MAFS, it is time for a reality check on solariums.
7 February 2020
Dear MAFS fans, we need to talk.
Who watched newly-wed Natasha last night rattling off her weekly ‘beauty’ routine to husband Mikey? ‘Botox, fillers, nails, hair…facials,massages, fat freezing, solarium…’
Please tell me I didn’t just hear ‘solarium’? Hearing a vibrant and educated 26 year old, with her life and world ahead of her, so casually mention her solarium use should have sent chills up your spine.
And this is why:
1. Solarium use greatly increases your risk of deadly melanoma – conclusive research on patients under 40 showed those who'd had more than 10 solarium visits in their life had up to a seven-times greater risk of developing melanoma.
2. Melanoma kills one Australian every five hours, and is the most common cancer affecting 15 to 39 year old Ausssies.
3. Commercial solariums are illegal across Australia – Melanoma Institute Australia research was integral in them being banned due to the clear link between solarium use and melanoma.
Natasha didn’t detail where she uses the solarium, but odds are there was one backyard operator sitting on their couch last night breathing a big sigh of relief that their illegal underground commercial sunbed operation wasn’t outed on national television.
Natasha’s weekly ‘beauty’ routine has today been discussed, dissected and debated online, on social media and on radio, mainly for laughs. But this is a serious issue, a potentially deadly one in fact.
The research is clear that whatever type of solarium you're using, in a home or an illegal backyard commercial operation - none of them are safe.
At a time when families across Australia are preparing to take part in Melanoma March events in memory of loved ones they have lost to melanoma, it was confronting, but most of all sad, to see a young woman choosing to put her health at risk for a tan.
It is time all Australians took melanoma seriously, including reality TV shows that air such comments so flippantly. Surely the lives of young Australians are more valuable than that.
Matthew Browne - CEO, Melanoma Institute Australia
Clinical trials are just that – trials in a clinical setting to evaluate the effectiveness or otherwise of individual and combination treatments.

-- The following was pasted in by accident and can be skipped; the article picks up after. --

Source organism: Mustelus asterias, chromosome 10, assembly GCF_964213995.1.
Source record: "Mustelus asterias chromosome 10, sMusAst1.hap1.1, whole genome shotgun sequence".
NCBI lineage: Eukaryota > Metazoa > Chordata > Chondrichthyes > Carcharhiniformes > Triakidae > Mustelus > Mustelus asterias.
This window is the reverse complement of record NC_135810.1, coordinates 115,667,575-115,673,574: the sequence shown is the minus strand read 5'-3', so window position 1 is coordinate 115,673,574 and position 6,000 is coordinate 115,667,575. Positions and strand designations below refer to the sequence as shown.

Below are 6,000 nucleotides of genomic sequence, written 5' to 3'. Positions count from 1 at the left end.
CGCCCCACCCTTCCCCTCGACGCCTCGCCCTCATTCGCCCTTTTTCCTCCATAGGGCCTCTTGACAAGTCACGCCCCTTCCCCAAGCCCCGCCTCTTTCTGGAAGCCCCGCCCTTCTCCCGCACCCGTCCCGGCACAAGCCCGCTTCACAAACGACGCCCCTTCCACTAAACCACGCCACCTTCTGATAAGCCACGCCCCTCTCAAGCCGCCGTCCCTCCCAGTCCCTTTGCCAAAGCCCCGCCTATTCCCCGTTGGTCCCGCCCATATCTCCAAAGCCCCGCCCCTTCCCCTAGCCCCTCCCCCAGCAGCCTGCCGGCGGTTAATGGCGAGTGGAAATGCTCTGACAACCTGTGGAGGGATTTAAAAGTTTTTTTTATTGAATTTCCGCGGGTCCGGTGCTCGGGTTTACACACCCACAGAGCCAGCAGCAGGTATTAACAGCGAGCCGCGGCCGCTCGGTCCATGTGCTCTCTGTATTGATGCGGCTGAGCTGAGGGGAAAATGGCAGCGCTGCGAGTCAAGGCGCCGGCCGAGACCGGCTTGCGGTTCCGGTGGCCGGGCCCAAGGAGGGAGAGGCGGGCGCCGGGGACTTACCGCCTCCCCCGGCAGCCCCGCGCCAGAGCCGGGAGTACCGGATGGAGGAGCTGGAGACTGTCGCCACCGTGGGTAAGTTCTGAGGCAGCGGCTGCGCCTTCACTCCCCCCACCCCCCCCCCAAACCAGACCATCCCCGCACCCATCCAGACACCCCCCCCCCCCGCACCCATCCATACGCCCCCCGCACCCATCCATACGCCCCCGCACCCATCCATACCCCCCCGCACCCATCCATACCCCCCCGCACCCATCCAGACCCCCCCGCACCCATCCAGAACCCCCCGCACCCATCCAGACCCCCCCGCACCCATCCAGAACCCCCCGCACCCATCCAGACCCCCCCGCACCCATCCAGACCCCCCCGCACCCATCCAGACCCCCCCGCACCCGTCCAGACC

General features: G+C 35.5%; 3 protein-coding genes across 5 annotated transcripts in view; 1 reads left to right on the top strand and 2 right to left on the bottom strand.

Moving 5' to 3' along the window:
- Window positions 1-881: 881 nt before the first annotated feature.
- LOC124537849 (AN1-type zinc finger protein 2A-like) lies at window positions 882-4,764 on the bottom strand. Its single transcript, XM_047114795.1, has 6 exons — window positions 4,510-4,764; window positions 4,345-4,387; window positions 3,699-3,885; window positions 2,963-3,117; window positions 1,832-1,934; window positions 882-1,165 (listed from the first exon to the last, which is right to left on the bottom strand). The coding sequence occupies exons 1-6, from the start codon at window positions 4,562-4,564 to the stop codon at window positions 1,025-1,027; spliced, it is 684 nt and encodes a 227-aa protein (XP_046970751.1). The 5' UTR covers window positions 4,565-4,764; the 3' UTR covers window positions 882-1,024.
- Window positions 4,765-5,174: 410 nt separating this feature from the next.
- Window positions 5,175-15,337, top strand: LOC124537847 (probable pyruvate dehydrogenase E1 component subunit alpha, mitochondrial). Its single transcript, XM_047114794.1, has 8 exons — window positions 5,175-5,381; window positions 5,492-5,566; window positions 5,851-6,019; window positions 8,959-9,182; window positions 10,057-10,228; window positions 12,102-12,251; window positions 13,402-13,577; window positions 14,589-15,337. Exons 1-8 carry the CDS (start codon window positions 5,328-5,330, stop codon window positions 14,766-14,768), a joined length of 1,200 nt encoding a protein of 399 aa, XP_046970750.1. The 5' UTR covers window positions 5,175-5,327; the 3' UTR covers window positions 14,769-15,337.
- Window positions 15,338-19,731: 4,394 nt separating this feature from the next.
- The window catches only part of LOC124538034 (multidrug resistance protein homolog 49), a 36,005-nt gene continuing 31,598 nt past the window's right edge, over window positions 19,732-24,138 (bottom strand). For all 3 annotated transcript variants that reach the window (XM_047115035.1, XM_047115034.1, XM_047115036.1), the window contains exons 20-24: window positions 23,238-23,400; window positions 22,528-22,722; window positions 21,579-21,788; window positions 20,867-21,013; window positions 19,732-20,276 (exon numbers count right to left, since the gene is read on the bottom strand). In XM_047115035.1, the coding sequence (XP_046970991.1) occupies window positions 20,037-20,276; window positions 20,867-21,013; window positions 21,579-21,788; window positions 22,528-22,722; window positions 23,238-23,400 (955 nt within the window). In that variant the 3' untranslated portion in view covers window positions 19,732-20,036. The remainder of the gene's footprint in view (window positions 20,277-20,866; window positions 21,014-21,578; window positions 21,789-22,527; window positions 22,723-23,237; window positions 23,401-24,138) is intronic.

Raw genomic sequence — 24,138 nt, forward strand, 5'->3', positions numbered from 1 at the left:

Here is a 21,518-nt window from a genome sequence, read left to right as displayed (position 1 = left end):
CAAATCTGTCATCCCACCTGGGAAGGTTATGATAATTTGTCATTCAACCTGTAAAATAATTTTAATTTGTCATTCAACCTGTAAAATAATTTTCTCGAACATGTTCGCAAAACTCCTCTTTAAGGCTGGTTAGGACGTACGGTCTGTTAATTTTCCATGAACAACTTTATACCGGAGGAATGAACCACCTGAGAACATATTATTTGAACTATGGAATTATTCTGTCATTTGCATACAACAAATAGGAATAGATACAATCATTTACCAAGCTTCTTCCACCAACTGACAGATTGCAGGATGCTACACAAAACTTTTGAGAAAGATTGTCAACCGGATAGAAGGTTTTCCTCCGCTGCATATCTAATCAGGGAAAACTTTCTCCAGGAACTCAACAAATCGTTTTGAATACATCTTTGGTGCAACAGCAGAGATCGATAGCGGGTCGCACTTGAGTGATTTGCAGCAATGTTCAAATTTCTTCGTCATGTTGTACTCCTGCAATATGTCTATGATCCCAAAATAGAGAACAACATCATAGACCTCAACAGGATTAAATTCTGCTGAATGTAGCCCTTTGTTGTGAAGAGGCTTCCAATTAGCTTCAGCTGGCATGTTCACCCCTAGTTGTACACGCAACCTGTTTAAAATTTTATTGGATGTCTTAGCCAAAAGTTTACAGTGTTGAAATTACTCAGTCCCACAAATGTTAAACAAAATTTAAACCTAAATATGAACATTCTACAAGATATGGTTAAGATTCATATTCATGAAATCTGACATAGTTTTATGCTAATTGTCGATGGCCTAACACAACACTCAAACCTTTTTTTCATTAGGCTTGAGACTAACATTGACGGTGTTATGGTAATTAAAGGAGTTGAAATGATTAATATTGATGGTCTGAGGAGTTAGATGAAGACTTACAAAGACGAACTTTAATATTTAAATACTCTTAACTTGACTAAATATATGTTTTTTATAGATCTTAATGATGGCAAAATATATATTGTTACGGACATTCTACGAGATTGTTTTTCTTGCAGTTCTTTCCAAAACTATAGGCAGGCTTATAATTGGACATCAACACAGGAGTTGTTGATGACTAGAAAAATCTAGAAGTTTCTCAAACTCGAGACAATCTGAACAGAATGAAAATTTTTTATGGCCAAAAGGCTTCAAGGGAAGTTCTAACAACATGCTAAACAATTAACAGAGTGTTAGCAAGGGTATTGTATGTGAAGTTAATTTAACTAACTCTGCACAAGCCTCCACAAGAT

Melanoma Institute Australia scooped the award pool at the Annual Scientific Meeting of the International Academy of Pathology.
Melanoma patients across Australia will benefit from the release of updated clinical care guidelines.
An American study has discovered a link between early detection and marital status in melanoma diagnosis.
An international course on melanoma pathology in Paris, France co-directed by Professor Richard Scolyer took place over the weekend.
Professor Richard Scolyer highlights the difficulties of diagnosis following the Australian Story feature program on Emma Betts.
Cancer Australia releases 'stage at diagnosis' data for top five incidence cancers – including melanoma
For the first time in Australia, national data has been released on cancer stage at diagnosis. This data explores the top five incidence cancers – female breast cancer, colorectal, lung, prostate cancers and melanoma.
'Dear Emma' - a tribute to the life and times of a young woman determined to raise awareness about melanoma.
Carole Renouf, CEO for MIA thanks Toyota for helping fuel ongoing melanoma research.
Fraser Dykes tackled the Kokoda Trail on an eight day trek in memory of his friend Mark 'Bod' Boddison.
Harvard’s Clinical Professor Martin Mihm and MIA’s Conjoint Medical Director Professor Richard Scoyler delivered a series of lectures on melanoma pathology in Vancouver, British Colombia this week at the world’s biggest annual pathology meeting.
A round of applause for a well deserved win.
A message from our CEO, Carole Renouf
Piction, Brisbane, Bahturst and Port Macquarie march to end melanoma.
Australian researchers have greater clarity on the best course of treatment for patients with advanced melanoma which has spread to the brain.
Melanoma treatment has come a long way in recent times, and the role that nurses play caring for melanoma patients has changed dramatically too.
It was a massive weekend of Melanoma Marches with six Marches in: Bendigo, Canberra, Manly, Newcastle, Bunbury and Adelaide.
Weekend two hit the ground marching with Melanoma Marches in Wollongong, Townsville, Mandurah and Western Sydney.